By Shaimaa Fayed and Dina Zayed
CAIRO (Reuters) - Supporters and opponents of deposed Egyptian leader Hosni Mubarak scuffled on Monday inside and outside the court staging his trial on charges of corruption and killings of protesters, and a top police officer delivered the first witness testimony.
Police had to break up a tussle inside the chamber between some of the scores of lawyers on hand, plaintiffs and supporters of Mubarak, toppled in a popular uprising in February and in hospital since April with heart problems and other ailments.
The 83-year-old Mubarak, who was wheeled on a gurney into a metal defendants' cage in the court, is the first Arab leader to stand trial in person since street unrest erupted across the Middle East earlier this year.
Judge Ahmed Refaat banned live television coverage of the trial in the Police Academy in Cairo after the first two sessions when Egyptians watched riveted as their former president lay behind bars.
The trial has stoked tension between those who brought Mubarak down after three decades in office and his supporters.
Inside the court, people present said a fight broke out when a Mubarak supporter lifted up a photo of the former president, angering relatives of victims of the uprising. Lawyers for plaintiffs also entered the fray.
Police stepped in to separate them, those in court said.
Agitation inside the court prompted the judge to call a recess, briefly delaying plans to hear the witness accounts by four senior police officers.
Outside, anti-Mubarak protesters hurled stones at police lines and some officers threw rocks back. At one point police with shields and batons charged a group of demonstrators.
"He has to be hanged. We don't want any more delays in the court session," said Mohamed Essam, who had traveled to Cairo from the Nile Delta town of Kafr el-Sheikh.
A man with blood on his face shouted: "I call on the free Egyptian people, the youth of the revolution, to see what state security is doing with the revolutionaries."
Nearby, supporters held up posters of the ex-president and chanted: "He gave us 30 years of protection, Mubarak hold your head up high."
Scuffles between pro- and anti-Mubarak demonstrators and police also marred the two previous trial sessions.
The first witness to take the stand was top police official, General Hussein Saeed Mohamed Mursi, head of communication in the state security service.
He told the court police were instructed to use tear gas and water cannon to disperse protesters on the night of January 25, when protests against Mubarak erupted, state television said.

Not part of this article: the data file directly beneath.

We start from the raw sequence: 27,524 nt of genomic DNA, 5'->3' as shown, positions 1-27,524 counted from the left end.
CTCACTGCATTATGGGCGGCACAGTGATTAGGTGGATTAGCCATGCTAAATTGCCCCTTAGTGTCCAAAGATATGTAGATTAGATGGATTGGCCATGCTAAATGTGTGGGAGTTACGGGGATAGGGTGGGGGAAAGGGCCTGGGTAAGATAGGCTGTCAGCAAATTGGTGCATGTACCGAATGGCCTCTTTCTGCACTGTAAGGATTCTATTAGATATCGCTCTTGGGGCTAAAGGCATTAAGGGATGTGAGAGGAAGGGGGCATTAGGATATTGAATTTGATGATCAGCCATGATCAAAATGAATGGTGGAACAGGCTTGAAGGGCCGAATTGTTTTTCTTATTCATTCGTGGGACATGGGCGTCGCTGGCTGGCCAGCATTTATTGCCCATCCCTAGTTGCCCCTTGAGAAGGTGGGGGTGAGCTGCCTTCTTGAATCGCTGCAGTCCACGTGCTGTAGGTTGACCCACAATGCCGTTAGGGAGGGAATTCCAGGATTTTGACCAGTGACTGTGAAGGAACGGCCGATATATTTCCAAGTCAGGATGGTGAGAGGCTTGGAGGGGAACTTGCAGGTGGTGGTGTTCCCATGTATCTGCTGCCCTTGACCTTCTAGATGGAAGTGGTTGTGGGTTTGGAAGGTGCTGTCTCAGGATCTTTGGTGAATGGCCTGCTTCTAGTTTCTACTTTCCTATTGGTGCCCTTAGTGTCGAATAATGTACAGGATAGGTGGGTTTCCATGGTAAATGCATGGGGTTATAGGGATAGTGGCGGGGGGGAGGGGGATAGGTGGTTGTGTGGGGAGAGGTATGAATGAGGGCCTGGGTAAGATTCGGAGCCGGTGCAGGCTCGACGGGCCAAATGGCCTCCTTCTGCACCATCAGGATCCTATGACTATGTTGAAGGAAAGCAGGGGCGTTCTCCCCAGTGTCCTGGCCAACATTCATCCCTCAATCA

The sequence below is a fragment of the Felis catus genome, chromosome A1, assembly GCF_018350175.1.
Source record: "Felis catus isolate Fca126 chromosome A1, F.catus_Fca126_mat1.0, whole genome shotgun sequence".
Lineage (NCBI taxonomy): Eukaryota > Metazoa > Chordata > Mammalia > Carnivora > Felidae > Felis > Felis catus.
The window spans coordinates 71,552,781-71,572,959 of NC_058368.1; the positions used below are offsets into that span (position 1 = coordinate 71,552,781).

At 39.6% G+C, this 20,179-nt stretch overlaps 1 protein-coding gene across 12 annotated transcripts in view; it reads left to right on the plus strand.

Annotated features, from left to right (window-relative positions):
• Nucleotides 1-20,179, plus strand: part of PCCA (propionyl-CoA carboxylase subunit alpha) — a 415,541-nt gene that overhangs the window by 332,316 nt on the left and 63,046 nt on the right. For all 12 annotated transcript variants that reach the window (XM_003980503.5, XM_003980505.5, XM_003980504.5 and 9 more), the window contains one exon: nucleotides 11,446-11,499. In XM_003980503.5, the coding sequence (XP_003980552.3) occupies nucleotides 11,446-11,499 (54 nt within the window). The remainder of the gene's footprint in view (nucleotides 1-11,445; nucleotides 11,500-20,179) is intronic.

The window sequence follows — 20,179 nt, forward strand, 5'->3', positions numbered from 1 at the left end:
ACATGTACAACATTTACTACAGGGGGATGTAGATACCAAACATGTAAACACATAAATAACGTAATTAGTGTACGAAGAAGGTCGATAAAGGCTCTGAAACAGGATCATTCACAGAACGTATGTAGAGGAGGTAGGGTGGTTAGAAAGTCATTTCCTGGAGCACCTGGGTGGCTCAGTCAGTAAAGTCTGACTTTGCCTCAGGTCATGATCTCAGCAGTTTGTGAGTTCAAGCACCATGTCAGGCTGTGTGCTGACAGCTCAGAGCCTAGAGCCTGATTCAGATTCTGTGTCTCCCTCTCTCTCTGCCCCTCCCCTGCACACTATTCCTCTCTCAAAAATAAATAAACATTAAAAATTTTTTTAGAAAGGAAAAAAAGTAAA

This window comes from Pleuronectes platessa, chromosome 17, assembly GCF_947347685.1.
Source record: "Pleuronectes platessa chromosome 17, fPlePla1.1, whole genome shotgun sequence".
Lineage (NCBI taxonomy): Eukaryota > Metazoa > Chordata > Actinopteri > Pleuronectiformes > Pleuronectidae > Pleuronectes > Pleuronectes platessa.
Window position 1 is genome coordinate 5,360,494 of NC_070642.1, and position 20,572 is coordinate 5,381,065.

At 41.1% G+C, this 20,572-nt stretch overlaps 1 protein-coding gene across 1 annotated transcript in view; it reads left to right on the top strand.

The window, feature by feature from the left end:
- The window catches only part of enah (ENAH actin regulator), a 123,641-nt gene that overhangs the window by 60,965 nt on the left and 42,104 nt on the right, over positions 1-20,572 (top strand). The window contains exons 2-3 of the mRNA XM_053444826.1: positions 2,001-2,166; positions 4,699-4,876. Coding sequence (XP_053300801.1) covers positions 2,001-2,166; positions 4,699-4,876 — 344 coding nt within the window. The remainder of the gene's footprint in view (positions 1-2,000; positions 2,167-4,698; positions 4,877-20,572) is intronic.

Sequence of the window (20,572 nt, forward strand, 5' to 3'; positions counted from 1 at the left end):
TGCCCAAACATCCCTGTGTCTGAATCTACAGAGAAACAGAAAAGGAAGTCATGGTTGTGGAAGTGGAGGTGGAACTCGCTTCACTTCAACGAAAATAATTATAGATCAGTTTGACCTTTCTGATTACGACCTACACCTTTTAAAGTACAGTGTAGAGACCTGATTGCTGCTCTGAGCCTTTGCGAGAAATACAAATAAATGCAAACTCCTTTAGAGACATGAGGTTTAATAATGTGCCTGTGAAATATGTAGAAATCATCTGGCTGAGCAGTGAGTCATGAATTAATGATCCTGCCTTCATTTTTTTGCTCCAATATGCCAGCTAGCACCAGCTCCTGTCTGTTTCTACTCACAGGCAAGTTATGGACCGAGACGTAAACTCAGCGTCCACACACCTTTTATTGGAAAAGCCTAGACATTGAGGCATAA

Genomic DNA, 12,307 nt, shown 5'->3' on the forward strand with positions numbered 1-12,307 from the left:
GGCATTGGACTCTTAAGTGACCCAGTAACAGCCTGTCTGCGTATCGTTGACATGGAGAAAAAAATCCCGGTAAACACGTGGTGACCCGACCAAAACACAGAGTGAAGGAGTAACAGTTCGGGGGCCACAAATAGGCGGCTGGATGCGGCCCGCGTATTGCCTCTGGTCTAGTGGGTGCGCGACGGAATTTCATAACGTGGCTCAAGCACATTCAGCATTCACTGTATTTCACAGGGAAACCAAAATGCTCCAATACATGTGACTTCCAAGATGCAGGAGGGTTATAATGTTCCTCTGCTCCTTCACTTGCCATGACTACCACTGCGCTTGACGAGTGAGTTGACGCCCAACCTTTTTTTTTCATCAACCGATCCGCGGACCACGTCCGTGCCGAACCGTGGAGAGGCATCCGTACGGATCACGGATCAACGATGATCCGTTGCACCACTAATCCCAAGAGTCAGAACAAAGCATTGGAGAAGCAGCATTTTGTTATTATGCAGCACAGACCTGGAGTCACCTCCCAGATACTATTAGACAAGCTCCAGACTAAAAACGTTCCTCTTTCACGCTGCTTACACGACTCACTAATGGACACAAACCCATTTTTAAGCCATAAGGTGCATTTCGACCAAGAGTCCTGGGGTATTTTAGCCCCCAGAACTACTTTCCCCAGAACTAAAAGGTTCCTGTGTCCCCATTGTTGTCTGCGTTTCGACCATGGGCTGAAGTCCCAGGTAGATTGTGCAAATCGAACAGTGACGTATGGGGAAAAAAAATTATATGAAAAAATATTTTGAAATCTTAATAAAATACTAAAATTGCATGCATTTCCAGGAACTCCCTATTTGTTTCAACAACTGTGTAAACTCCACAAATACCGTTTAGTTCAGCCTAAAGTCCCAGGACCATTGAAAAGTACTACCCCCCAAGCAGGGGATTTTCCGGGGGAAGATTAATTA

Gamal Eid, a lawyer representing 16 of some 850 people killed in the uprising, earlier told Reuters Mursi worked in the police operations room during the uprising and had been accused of deleting recordings of what happened in the room at that time.
"(Mursi) had been accused in a decision issued by the general prosecutor of deleting those recordings but he later turned into a witness," Eid said.
The three other witnesses to be called by the court are police officers who were in the operations room during the 18 days of protests. The court named them as Emad Badr Saeed, Bassim Mohamed el-Otaify and Mahmoud Galal Abdel Hamid.
Lawyers said the decision to ban live television coverage would prevent witnesses being influenced by each other or the public.
Mubarak is on trial with his sons Gamal, once seen as a future president, and Alaa, a businessman, as well as former Interior Minister Habib al-Adli and six police officers.
Ten Kuwaiti lawyers said they were joining the defense team for Mubarak on Monday. Al Jazeera television said that they had not been allowed into the court when the trial began.
Some of the Kuwaiti lawyers said they were making a gesture of gratitude to Mubarak for his support for a U.S.-led coalition that expelled Iraqi forces from Kuwait in 1991.
A news conference held by the Kuwaiti lawyers on Sunday descended into chaos when supporters of Mubarak attacked a journalist, scratching his arms and beating him after he asked why the Kuwaitis were defending the ousted president.
(Additional reporting by Yasmine Saleh, Omar Fahmy and Amena Bakr; Writing by Edmund Blair; Editing by Mark Heinrich)